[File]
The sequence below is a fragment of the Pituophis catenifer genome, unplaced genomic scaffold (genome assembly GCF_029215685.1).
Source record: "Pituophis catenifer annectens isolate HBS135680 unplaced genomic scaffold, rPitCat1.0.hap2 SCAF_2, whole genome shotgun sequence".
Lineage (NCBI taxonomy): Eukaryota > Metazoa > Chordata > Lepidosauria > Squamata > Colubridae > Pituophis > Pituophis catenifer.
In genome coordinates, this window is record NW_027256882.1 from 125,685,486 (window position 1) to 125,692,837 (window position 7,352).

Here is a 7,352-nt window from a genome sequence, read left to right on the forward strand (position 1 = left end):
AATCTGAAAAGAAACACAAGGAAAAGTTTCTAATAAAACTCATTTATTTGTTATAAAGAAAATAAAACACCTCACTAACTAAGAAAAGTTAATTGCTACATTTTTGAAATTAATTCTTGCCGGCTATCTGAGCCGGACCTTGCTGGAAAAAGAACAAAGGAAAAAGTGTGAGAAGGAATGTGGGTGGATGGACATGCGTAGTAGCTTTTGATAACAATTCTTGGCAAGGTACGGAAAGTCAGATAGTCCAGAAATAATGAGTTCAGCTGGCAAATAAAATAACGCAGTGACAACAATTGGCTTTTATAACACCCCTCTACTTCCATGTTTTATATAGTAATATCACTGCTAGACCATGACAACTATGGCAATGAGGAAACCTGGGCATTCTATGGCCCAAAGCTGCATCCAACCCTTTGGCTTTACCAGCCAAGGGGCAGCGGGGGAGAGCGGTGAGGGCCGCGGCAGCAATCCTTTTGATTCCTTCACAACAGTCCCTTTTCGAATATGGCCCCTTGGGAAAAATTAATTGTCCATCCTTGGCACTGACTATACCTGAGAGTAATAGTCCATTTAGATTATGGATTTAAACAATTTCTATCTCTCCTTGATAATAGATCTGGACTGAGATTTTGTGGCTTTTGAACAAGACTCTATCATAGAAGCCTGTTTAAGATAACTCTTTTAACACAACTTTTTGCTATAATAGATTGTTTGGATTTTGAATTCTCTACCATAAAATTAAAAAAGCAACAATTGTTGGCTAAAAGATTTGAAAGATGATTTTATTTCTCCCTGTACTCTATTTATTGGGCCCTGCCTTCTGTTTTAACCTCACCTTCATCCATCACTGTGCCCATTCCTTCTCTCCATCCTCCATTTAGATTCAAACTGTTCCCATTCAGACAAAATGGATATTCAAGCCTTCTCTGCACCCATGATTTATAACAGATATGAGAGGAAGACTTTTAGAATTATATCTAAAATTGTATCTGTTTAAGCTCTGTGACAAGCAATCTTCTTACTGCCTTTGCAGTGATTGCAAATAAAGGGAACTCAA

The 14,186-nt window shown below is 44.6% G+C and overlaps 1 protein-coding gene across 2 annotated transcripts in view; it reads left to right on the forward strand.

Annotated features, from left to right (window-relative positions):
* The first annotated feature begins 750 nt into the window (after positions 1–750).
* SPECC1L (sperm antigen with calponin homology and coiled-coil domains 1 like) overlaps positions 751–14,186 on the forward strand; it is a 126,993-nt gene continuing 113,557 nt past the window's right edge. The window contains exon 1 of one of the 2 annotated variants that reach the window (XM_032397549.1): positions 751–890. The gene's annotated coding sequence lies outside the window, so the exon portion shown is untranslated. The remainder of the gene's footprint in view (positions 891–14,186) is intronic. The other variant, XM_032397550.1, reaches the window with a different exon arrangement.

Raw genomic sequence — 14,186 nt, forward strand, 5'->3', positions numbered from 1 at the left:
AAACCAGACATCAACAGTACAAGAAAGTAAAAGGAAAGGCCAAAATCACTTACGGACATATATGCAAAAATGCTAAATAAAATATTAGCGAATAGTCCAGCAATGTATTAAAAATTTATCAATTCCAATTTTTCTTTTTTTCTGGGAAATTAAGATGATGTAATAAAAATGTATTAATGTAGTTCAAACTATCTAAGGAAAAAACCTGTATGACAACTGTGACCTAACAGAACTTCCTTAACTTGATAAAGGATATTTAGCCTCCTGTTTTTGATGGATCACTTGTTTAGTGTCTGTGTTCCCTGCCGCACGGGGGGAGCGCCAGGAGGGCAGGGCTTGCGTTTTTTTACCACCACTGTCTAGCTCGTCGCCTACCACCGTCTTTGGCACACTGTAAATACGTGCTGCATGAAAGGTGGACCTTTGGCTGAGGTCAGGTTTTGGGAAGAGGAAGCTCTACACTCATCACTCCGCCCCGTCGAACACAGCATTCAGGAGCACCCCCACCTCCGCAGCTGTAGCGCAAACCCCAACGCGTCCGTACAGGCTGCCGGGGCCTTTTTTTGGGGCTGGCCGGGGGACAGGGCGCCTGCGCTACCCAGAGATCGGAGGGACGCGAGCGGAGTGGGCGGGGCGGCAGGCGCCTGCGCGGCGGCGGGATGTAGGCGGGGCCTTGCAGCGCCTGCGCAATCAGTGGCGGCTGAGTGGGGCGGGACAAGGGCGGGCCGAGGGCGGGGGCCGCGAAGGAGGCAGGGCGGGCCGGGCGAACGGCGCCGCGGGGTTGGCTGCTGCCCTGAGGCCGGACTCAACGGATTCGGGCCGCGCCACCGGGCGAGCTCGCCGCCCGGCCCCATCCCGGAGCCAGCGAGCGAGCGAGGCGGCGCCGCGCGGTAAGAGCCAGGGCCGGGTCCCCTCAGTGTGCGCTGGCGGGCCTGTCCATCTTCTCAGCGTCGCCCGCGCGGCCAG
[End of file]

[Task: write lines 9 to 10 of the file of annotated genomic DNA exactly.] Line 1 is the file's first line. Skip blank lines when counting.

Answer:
* The first annotated feature begins 750 nt into the window (after positions 1–750).
* SPECC1L (sperm antigen with calponin homology and coiled-coil domains 1 like) overlaps positions 751–14,186 on the forward strand; it is a 126,993-nt gene continuing 113,557 nt past the window's right edge. The window contains exon 1 of one of the 2 annotated variants that reach the window (XM_032397549.1): positions 751–890. The gene's annotated coding sequence lies outside the window, so the exon portion shown is untranslated. The remainder of the gene's footprint in view (positions 891–14,186) is intronic. The other variant, XM_032397550.1, reaches the window with a different exon arrangement.